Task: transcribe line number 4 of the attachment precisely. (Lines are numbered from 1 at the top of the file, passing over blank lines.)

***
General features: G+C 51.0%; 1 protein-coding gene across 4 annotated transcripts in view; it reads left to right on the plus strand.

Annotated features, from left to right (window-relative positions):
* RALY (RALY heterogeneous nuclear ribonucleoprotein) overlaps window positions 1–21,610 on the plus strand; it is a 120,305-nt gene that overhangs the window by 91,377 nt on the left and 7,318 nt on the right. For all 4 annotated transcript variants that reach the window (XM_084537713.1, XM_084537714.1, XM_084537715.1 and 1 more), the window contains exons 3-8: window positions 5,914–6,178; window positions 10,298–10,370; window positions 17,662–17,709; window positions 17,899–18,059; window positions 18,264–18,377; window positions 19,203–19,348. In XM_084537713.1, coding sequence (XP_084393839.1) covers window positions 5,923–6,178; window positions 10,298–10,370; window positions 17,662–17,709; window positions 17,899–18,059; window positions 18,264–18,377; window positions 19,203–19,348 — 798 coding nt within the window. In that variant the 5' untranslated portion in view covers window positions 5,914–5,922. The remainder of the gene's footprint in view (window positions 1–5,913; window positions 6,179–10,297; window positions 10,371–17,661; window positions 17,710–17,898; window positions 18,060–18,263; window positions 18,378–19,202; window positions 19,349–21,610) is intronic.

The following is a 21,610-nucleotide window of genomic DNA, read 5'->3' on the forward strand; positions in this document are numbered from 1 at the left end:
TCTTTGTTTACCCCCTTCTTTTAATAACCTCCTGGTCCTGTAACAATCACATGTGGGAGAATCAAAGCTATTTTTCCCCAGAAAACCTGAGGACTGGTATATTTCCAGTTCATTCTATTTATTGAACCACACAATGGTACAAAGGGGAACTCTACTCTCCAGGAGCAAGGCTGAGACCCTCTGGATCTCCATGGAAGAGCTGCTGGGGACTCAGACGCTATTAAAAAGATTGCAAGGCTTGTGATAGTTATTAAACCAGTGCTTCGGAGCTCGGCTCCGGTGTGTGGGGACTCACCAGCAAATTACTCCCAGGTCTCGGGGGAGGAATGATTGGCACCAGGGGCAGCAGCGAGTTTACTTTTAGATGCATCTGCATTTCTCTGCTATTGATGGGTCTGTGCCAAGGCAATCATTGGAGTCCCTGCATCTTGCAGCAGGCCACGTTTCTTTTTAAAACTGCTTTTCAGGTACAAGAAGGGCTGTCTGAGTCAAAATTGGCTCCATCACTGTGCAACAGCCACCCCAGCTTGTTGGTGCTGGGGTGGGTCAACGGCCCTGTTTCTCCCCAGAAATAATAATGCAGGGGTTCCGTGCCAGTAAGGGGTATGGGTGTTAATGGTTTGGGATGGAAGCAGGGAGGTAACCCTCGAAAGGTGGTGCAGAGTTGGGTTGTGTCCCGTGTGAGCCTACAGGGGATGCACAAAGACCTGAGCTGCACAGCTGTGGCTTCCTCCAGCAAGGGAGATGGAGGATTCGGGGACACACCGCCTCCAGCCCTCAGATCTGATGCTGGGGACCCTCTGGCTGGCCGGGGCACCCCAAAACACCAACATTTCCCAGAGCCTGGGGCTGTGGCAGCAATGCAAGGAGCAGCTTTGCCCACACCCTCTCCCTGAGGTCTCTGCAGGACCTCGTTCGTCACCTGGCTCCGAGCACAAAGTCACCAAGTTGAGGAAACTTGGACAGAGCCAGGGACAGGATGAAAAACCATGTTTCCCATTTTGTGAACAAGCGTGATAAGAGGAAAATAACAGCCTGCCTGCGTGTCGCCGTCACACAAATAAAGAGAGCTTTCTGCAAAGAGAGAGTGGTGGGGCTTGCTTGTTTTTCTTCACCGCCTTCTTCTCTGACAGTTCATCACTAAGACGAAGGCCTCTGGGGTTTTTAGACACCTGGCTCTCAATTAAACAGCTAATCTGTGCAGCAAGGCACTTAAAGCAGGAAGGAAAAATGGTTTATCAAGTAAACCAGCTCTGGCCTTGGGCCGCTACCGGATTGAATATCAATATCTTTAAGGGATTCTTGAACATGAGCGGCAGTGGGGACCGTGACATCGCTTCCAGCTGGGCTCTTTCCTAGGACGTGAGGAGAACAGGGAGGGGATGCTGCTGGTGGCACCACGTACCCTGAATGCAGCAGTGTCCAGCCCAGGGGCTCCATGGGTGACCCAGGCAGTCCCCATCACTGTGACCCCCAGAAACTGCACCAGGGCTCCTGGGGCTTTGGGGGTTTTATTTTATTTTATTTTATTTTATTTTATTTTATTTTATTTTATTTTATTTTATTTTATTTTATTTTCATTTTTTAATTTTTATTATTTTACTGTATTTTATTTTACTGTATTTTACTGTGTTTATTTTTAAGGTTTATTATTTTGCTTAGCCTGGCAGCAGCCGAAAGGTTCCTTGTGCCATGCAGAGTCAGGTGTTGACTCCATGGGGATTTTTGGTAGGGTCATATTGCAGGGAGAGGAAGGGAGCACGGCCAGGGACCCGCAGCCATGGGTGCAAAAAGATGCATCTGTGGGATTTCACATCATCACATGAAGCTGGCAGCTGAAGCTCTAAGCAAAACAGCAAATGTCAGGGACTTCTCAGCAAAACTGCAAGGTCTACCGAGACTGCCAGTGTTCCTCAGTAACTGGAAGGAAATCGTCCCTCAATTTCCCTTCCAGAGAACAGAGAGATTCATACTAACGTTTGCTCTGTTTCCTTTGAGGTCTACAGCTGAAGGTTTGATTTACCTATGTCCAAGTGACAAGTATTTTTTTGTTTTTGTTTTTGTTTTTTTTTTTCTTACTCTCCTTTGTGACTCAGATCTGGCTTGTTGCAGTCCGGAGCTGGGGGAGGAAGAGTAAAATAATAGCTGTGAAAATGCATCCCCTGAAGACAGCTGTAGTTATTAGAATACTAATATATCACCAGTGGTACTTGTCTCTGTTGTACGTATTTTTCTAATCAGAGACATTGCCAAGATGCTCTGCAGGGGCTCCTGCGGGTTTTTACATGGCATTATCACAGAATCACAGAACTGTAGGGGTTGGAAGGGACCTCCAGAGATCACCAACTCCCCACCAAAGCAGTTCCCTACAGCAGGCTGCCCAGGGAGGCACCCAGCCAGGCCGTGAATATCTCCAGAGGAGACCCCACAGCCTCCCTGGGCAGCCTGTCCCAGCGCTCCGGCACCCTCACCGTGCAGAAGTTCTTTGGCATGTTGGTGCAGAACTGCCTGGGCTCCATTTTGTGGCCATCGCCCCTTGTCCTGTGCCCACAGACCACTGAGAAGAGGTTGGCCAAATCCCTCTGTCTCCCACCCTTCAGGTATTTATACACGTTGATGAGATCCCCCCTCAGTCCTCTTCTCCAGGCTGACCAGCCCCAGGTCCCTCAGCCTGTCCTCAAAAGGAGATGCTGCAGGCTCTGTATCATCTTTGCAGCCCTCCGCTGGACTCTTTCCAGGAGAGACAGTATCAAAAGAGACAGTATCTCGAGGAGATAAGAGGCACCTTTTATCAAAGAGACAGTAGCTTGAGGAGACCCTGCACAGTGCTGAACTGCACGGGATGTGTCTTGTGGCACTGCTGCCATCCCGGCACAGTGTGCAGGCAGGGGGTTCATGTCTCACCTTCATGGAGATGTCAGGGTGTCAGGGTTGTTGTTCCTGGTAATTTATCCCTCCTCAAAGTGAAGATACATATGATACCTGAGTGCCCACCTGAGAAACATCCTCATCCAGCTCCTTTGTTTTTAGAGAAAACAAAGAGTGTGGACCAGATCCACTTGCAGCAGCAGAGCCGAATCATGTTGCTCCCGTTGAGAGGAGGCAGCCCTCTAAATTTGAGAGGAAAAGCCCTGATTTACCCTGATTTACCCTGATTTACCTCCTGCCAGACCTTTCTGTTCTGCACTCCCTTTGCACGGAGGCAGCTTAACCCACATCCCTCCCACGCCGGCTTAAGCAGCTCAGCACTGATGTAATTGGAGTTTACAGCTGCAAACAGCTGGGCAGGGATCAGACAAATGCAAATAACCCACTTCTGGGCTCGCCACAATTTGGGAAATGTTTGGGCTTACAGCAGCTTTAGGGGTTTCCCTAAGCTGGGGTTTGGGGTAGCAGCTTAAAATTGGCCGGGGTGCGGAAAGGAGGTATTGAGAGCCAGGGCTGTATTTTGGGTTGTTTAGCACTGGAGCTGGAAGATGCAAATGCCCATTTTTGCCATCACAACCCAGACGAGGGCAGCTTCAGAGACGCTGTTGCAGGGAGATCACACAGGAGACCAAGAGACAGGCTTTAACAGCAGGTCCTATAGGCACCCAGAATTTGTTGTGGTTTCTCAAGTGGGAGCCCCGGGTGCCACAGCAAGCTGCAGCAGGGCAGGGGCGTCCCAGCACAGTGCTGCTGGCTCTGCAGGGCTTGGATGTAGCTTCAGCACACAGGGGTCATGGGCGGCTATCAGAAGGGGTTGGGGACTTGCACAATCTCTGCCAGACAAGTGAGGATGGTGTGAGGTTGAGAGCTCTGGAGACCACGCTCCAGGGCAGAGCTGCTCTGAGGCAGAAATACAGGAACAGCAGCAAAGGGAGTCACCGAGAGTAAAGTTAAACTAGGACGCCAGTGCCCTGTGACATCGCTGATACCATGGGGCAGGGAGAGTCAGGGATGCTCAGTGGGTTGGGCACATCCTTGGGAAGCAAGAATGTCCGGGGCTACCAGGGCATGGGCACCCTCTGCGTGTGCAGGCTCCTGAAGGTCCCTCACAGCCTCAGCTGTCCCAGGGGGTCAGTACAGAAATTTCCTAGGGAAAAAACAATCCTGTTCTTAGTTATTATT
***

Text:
The following is a 21,610-nucleotide window of genomic DNA, read 5'->3' on the forward strand; positions in this document are numbered from 1 at the left end: